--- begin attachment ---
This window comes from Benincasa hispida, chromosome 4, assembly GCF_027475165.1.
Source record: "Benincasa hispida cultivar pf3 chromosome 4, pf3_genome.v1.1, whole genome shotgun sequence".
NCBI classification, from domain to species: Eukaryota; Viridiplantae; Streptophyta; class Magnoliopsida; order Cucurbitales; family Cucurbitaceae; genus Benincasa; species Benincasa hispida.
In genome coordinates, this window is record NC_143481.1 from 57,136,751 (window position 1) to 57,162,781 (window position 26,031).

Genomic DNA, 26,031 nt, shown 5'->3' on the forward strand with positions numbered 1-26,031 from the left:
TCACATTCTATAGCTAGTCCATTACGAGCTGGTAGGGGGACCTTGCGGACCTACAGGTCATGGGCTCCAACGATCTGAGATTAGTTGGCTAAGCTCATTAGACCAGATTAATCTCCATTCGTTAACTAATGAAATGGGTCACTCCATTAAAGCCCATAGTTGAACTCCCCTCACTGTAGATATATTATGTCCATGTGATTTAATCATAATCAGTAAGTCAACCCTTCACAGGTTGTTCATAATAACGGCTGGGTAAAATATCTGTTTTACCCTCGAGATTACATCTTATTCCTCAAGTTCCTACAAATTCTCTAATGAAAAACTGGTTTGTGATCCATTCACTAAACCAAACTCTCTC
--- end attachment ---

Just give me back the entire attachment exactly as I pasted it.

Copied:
This window comes from Benincasa hispida, chromosome 4, assembly GCF_027475165.1.
Source record: "Benincasa hispida cultivar pf3 chromosome 4, pf3_genome.v1.1, whole genome shotgun sequence".
NCBI classification, from domain to species: Eukaryota; Viridiplantae; Streptophyta; class Magnoliopsida; order Cucurbitales; family Cucurbitaceae; genus Benincasa; species Benincasa hispida.
In genome coordinates, this window is record NC_143481.1 from 57,136,751 (window position 1) to 57,162,781 (window position 26,031).

Genomic DNA, 26,031 nt, shown 5'->3' on the forward strand with positions numbered 1-26,031 from the left:
TCACATTCTATAGCTAGTCCATTACGAGCTGGTAGGGGGACCTTGCGGACCTACAGGTCATGGGCTCCAACGATCTGAGATTAGTTGGCTAAGCTCATTAGACCAGATTAATCTCCATTCGTTAACTAATGAAATGGGTCACTCCATTAAAGCCCATAGTTGAACTCCCCTCACTGTAGATATATTATGTCCATGTGATTTAATCATAATCAGTAAGTCAACCCTTCACAGGTTGTTCATAATAACGGCTGGGTAAAATATCTGTTTTACCCTCGAGATTACATCTTATTCCTCAAGTTCCTACAAATTCTCTAATGAAAAACTGGTTTGTGATCCATTCACTAAACCAAACTCTCTC